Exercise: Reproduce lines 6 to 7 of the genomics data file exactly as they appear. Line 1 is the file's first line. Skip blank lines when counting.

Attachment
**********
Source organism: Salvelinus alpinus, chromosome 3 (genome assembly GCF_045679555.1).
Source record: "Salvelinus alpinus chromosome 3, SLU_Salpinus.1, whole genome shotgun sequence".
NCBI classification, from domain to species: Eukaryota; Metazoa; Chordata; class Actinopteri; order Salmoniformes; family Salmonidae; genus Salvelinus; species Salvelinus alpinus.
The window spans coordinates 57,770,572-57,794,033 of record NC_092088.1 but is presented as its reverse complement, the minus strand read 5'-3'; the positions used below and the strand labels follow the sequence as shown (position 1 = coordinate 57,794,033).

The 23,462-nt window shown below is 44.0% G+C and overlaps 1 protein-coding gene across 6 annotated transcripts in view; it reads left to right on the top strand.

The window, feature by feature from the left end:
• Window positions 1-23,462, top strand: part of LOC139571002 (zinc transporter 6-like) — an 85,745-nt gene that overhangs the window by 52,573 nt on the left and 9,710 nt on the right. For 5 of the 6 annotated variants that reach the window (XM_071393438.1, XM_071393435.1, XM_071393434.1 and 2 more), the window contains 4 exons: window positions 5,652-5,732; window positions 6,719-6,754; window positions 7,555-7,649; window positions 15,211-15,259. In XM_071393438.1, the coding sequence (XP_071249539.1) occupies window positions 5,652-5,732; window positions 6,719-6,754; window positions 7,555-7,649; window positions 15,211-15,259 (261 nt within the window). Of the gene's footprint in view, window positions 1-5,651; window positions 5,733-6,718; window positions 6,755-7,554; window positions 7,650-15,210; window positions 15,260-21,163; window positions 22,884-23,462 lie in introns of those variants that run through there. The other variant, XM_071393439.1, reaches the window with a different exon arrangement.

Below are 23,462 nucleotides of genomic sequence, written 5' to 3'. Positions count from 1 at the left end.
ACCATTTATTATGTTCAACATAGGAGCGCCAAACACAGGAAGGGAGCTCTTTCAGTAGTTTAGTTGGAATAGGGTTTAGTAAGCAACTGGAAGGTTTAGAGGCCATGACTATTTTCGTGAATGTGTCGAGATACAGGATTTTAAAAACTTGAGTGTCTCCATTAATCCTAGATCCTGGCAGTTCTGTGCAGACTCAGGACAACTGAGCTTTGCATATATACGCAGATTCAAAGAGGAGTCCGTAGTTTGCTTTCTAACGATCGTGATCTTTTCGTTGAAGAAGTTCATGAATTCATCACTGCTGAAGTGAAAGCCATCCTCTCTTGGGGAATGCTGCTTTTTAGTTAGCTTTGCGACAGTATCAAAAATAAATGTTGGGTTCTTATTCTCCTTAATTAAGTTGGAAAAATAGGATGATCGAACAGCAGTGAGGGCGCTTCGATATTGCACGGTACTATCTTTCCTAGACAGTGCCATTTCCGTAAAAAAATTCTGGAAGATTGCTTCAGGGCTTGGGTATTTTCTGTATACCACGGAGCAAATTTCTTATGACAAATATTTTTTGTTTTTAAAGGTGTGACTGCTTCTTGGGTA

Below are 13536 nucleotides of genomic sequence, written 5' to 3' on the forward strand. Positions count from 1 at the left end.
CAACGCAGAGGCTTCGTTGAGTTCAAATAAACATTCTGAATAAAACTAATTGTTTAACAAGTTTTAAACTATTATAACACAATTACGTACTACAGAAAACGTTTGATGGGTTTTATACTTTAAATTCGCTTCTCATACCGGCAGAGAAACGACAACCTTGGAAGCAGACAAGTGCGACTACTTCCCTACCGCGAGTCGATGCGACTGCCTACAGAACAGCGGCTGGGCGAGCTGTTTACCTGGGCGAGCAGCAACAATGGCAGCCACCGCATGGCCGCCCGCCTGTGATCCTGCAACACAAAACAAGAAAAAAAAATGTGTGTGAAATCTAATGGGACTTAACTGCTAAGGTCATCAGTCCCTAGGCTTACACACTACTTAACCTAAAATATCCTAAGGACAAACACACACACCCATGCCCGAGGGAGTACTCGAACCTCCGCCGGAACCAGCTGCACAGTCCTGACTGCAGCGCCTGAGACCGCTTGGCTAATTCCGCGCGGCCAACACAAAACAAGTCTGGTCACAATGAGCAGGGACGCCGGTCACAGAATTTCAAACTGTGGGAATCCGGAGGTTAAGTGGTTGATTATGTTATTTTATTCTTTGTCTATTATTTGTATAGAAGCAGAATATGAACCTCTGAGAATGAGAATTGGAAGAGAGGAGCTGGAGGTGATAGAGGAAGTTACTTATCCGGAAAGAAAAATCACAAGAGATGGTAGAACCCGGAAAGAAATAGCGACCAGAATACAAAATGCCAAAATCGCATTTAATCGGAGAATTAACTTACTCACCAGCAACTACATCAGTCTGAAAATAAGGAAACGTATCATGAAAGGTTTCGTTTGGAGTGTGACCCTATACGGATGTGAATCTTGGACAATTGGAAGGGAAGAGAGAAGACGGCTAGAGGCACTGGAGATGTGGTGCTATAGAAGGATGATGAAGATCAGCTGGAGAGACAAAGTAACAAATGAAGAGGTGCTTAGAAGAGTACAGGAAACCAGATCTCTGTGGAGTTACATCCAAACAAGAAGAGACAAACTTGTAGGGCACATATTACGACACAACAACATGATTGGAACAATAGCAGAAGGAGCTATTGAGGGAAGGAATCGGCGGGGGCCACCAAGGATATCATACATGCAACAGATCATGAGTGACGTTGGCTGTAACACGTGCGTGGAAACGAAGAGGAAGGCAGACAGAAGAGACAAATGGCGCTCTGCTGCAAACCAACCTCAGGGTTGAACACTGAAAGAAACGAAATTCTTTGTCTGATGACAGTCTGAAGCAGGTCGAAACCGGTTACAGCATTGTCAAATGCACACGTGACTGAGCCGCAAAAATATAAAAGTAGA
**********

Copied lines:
The window, feature by feature from the left end:
• Window positions 1-23,462, top strand: part of LOC139571002 (zinc transporter 6-like) — an 85,745-nt gene that overhangs the window by 52,573 nt on the left and 9,710 nt on the right. For 5 of the 6 annotated variants that reach the window (XM_071393438.1, XM_071393435.1, XM_071393434.1 and 2 more), the window contains 4 exons: window positions 5,652-5,732; window positions 6,719-6,754; window positions 7,555-7,649; window positions 15,211-15,259. In XM_071393438.1, the coding sequence (XP_071249539.1) occupies window positions 5,652-5,732; window positions 6,719-6,754; window positions 7,555-7,649; window positions 15,211-15,259 (261 nt within the window). Of the gene's footprint in view, window positions 1-5,651; window positions 5,733-6,718; window positions 6,755-7,554; window positions 7,650-15,210; window positions 15,260-21,163; window positions 22,884-23,462 lie in introns of those variants that run through there. The other variant, XM_071393439.1, reaches the window with a different exon arrangement.